Ronaldo was totally ineffective in his second-half cameo against Morocco (Photo: Alex Grimm/Getty Images)

He has made eight knockout appearances, but his two appearances at this tournament, against Swiss in the round of 16 and Morocco on Saturday came off the bench.

For Ronaldo, this mission was very different from his midweek introduction from the bench against the Swiss, but both experiences must have felt like forms of torture for a man with his individual drive.

When coach Fernando Santos benched Ronaldo on Tuesday, his replacement Goncalo Ramos scored a hat-trick in a 6-1 win and therefore fully justified the call. On this occasion, Ronaldo will have felt that his arrival in the 51st minute, with Portugal one goal away, was later than he would have liked. He had 39 minutes left (plus an additional eight extra) to save his nation.

Yet even when Ronaldo appeared, his impact on his team was negligible. He only made five passes, completing three. He touched the ball 10 times, including three in the Moroccan penalty area.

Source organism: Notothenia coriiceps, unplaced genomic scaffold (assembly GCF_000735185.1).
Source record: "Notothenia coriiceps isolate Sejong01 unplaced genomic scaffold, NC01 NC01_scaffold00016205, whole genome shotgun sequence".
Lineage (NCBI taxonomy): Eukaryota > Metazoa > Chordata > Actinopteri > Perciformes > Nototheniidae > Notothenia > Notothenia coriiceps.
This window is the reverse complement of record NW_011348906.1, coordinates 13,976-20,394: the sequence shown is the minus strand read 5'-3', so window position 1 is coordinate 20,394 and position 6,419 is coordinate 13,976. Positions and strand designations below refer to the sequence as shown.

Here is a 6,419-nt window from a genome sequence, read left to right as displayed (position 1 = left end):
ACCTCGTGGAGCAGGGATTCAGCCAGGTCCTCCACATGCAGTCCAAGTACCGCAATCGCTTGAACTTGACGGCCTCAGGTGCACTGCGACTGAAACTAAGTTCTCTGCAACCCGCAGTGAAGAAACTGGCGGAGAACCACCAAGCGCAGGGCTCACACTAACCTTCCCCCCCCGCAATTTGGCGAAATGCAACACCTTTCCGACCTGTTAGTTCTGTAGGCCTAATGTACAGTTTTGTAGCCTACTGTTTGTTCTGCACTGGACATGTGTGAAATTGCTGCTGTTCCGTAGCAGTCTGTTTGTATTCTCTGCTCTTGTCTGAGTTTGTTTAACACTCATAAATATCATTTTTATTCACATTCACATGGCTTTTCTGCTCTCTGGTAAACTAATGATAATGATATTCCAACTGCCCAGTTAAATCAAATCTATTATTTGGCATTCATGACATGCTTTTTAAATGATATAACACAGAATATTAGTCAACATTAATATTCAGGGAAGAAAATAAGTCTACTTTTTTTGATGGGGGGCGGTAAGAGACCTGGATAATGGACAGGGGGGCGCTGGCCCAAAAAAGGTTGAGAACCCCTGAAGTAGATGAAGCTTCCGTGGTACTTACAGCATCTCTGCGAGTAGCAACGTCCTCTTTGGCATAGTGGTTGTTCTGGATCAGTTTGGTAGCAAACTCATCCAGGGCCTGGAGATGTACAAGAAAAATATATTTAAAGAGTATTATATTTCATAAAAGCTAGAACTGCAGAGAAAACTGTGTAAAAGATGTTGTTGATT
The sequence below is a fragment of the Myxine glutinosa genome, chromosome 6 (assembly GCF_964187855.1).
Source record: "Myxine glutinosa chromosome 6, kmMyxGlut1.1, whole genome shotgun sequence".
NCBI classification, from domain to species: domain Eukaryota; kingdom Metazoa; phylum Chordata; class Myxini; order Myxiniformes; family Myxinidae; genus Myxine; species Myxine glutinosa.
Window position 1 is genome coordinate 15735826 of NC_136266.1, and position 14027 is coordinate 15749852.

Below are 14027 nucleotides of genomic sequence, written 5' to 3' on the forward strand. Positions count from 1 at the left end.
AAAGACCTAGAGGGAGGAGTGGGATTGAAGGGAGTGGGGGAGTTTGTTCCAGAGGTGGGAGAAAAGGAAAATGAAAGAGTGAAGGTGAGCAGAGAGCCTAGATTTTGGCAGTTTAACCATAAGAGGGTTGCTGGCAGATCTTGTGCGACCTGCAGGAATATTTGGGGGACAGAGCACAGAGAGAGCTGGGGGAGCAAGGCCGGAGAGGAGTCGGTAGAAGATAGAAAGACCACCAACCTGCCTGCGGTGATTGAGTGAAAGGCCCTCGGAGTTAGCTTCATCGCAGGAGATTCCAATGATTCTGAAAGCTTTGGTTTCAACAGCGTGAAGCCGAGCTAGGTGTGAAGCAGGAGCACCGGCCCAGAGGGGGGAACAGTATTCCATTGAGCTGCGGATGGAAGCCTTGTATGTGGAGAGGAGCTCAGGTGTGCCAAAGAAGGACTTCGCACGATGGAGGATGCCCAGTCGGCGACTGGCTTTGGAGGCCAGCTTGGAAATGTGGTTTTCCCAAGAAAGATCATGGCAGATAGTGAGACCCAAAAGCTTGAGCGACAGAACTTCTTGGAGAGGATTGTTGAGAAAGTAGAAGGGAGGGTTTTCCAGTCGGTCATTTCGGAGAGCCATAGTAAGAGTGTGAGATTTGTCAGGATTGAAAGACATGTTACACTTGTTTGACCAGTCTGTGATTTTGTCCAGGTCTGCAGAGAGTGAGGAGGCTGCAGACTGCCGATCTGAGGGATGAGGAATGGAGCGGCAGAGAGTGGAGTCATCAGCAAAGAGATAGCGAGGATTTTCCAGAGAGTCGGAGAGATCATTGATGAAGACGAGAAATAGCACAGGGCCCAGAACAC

He only had one real goal sight, when a shot was stopped well down by Yassine Bounou. His presence seemed to encourage less patience and more desperation from his colleagues, as they turned to hopeful crosses instead of incisive forward play.

Another veteran, the 39-year-old grandpacame closest to equalizing with a late header, which scared Morocco so much that the defender Jawad El Yamik kissed his Portuguese counterpart on the head after seeing him miss.